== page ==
Scientific Forecaster Discussion
fxus61 kphi 140248
Area forecast discussion
National Weather Service Mount Holly New Jersey
948 PM EST Fri Dec 13 2019
low pressure will strengthen while moving across the mid-Atlantic
region late tonight and Saturday. The low will then move up across
New England and into eastern Canada through Sunday. High pressure
will build over the area later Sunday before moving away Monday.
Another low and its associated fronts will affect the area Monday
afternoon through Tuesday. High pressure will then follow for the
second half of next week.
Near term /through Saturday/...
the coastal front continues to shift inland this evening but very
slowly. The continuation of strong warm air advection with sharp
veering of the winds with height in the low-levels (captured by the
00z Wallops Island, Virginia raob) will gradually erode the rather shallow
cold air still stuck across parts of eastern Pennsylvania and
northwestern New Jersey (impressive sharp very low-level inversion
on the 00z Sterling, Virginia raob). Surface temperatures are responding
with a gradual rise in those areas. Otherwise, temperatures are in
the 50s east of the coastal front. The GFS lamp guidance is handling
the temperature and dew point trends well thus far, therefore
weighted the hourly grids more heavily with it through the
overnight. The rainfall amounts tonight were increased some across
especially southern Delaware, eastern New Jersey to northern New
Jersey given amounts so far and additional moderate to at times
heavy rain moving northward. The rainfall amounts should drop off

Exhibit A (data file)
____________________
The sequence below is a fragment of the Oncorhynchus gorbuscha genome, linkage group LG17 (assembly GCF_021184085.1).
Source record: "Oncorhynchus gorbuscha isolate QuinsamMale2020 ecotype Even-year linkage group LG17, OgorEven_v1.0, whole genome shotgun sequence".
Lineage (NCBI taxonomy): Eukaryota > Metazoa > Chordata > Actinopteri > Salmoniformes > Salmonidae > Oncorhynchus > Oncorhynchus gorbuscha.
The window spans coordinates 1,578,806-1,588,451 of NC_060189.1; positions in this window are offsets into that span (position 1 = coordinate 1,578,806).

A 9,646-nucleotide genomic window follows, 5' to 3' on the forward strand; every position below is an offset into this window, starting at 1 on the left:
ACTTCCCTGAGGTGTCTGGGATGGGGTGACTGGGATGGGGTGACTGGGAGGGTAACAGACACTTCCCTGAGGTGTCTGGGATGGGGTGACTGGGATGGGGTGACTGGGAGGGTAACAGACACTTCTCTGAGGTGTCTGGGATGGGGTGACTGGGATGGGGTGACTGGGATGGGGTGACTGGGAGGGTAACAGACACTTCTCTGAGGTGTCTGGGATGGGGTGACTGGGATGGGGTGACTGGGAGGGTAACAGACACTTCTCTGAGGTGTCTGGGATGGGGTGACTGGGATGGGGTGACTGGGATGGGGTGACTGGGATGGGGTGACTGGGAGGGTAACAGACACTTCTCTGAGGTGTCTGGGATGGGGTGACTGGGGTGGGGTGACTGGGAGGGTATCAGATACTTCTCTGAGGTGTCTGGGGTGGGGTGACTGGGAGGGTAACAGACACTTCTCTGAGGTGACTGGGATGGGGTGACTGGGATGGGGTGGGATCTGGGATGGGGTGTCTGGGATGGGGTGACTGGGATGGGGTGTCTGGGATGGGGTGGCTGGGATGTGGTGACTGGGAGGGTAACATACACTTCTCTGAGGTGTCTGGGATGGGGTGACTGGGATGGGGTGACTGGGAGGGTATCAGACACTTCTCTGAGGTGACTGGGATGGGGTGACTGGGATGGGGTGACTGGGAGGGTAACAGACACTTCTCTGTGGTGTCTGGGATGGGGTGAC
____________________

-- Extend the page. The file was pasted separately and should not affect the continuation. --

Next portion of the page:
westward and especially across the far western part of the forecast
area (i.E. Berks County, Lehigh Valley into the poconos) as the
stronger moisture surge looks to be more eastward.
Higher dew points and warmer air surging up and over the lingering
shallow cold layer has resulted in fog, however as the warmer air
wins out the visibilities are improving. Therefore, will just
maintain some fog mention especially near and west of I-95 for
awhile tonight. Some locally dense fog may still occur. Overall, a
milder but wet night across the area overnight.
Otherwise, low pressure continues to develop to our south and it
will intensify as it moves towards the northeast and into our region
overnight. Strong positive vorticity advection and height falls ahead of the surface low will
continue to promote surface cyclogenesis ahead of the system as a
strongly negatively tilted mid-level trough lifts out of the lower
Mississippi River valley and into the mid-Atlantic. A strong 150-
knot 300 mb jet streak developing directly over the Delaware valley
will also provide forcing for ascent, and there is plenty of
moisture available with strong southerly flow off the Atlantic ahead
of this system.
Pwats from 1-1.5 inches advect into the region, thus, a widespread
moderate to heavy rain event is in store tonight. At this point, the
heaviest rainfall is likely to fall just ahead of the surface low
through 8 am Saturday. The progressive nature of this storm will be
the one saving Grace, as the current track of the surface low takes
it right across much of the garden state. As the low moves overhead,
rainfall rates will likely taper off a tad as we head into the later
morning hours. Some hi-res models are suggesting a line of heavier
rain or showers will develop into the early afternoon. There is some
instability associated with this, thus we cannot rule out a rumble
of thunder. After this, we will begin to dry out, save for a few
wrap around showers into the evening and early overnight hours. This
could mix with some wet snow for a brief time in the Poconos and